Although it features very good dialogue and some fine monologues, nothing much happens dramatically during the course of the play. There is an explosive finale, but it feels contrived and overdone, as though Wilson didn't know where to take his characters after all of the talking stopped.
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1 of 1 people found the following review helpful By wheelockgroove on August 12, 2006
Format: Paperback
This is the fourth play I have read by August Wilson, the other three being "Joe Turner's Come and Gone," "The Piano Lesson,"and "Fences" - the latter two won Pulitzer prizes. This play deals with the same social issues concerning black Americans that are standard in the plays of Wilson. Of the four I have read, this one is unique in that it is set in Chicago and not Pittsburgh. I must say, as good as this play was, the story did not have as many dimensions as the others I have read, and therefore, not as complex - making less room for character development. To be fair, this was one of Wilson's earlier plays, and perhaps he was still trying to develop the social element in his plays. My biggest praises for the play is that it is very funny at times, more so than the others with which I am familiar. Also, as a musician myself, I liked the setting of the play (a recording studio.) I must say, however, that the dramatic conclusion of the play was a little overdone and puzzling.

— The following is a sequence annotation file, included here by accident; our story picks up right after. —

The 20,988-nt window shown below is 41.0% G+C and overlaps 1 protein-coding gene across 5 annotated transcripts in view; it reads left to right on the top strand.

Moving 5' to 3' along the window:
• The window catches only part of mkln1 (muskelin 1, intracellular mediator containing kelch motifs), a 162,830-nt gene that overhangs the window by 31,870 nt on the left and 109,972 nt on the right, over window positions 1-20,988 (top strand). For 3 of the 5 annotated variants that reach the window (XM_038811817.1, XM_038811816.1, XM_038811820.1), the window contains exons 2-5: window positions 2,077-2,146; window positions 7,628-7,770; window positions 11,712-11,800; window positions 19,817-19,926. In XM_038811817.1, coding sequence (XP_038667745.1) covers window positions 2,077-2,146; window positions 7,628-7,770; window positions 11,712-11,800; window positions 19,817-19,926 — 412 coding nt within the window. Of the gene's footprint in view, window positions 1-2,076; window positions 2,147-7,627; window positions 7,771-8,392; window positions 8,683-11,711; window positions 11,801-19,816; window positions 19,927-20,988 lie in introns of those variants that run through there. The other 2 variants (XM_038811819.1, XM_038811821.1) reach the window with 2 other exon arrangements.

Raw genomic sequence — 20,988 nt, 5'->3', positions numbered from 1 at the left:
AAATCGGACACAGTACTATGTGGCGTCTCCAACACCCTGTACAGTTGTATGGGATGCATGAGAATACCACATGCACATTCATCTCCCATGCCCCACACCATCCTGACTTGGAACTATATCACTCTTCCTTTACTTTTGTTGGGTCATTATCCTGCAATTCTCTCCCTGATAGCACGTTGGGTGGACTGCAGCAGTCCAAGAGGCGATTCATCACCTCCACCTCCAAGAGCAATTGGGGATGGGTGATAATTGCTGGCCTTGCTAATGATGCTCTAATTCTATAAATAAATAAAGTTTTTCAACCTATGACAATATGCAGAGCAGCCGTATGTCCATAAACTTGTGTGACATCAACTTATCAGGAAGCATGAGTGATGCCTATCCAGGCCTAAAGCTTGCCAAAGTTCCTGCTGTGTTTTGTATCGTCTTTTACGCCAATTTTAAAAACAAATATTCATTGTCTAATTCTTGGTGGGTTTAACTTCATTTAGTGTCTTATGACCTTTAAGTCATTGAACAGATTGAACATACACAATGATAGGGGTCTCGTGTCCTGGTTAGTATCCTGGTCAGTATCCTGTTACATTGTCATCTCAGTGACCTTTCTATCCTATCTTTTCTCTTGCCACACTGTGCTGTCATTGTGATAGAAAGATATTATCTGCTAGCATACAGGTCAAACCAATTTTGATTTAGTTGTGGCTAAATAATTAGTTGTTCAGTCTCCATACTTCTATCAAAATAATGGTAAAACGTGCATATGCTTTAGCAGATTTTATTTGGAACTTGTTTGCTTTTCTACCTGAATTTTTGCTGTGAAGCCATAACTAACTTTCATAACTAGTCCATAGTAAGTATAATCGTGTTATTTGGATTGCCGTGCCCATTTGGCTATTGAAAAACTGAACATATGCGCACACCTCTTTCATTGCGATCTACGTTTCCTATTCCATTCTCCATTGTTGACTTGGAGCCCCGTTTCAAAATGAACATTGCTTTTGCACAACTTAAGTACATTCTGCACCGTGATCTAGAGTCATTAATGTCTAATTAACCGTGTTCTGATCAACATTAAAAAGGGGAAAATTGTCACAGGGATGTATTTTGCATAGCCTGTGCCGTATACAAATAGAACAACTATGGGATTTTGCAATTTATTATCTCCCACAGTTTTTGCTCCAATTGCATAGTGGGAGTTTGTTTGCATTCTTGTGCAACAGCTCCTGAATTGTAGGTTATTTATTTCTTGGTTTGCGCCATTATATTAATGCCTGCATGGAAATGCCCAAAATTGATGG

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Format: Hardcover Verified Purchase
The mise -en-scene for this play is a recording studio in the early blues period. Its climax for me is a firey speech by MA Rainey tourching god and religion and their culpability in the white abuse of black people. One of the most steller angry speeches I have ever read. You will quite possibly sit there post speech stunned and saying to yourself "Oh No she didn't just say all that, did she?"